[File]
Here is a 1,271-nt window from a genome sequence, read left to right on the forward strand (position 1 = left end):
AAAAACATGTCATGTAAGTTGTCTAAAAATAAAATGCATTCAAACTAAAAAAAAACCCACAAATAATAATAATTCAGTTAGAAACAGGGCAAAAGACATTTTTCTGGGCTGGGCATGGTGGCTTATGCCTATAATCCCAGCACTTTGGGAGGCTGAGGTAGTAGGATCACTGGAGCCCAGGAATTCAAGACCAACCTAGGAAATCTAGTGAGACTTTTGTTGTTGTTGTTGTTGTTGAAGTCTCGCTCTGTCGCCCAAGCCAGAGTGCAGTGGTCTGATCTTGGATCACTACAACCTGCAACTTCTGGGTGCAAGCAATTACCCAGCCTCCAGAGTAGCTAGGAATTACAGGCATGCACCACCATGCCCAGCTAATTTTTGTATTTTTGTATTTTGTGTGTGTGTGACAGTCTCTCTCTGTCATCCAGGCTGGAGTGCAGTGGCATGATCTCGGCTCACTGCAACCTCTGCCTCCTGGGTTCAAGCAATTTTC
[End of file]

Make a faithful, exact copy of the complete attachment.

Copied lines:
Here is a 1,271-nt window from a genome sequence, read left to right on the forward strand (position 1 = left end):
AAAAACATGTCATGTAAGTTGTCTAAAAATAAAATGCATTCAAACTAAAAAAAAACCCACAAATAATAATAATTCAGTTAGAAACAGGGCAAAAGACATTTTTCTGGGCTGGGCATGGTGGCTTATGCCTATAATCCCAGCACTTTGGGAGGCTGAGGTAGTAGGATCACTGGAGCCCAGGAATTCAAGACCAACCTAGGAAATCTAGTGAGACTTTTGTTGTTGTTGTTGTTGTTGAAGTCTCGCTCTGTCGCCCAAGCCAGAGTGCAGTGGTCTGATCTTGGATCACTACAACCTGCAACTTCTGGGTGCAAGCAATTACCCAGCCTCCAGAGTAGCTAGGAATTACAGGCATGCACCACCATGCCCAGCTAATTTTTGTATTTTTGTATTTTGTGTGTGTGTGACAGTCTCTCTCTGTCATCCAGGCTGGAGTGCAGTGGCATGATCTCGGCTCACTGCAACCTCTGCCTCCTGGGTTCAAGCAATTTTC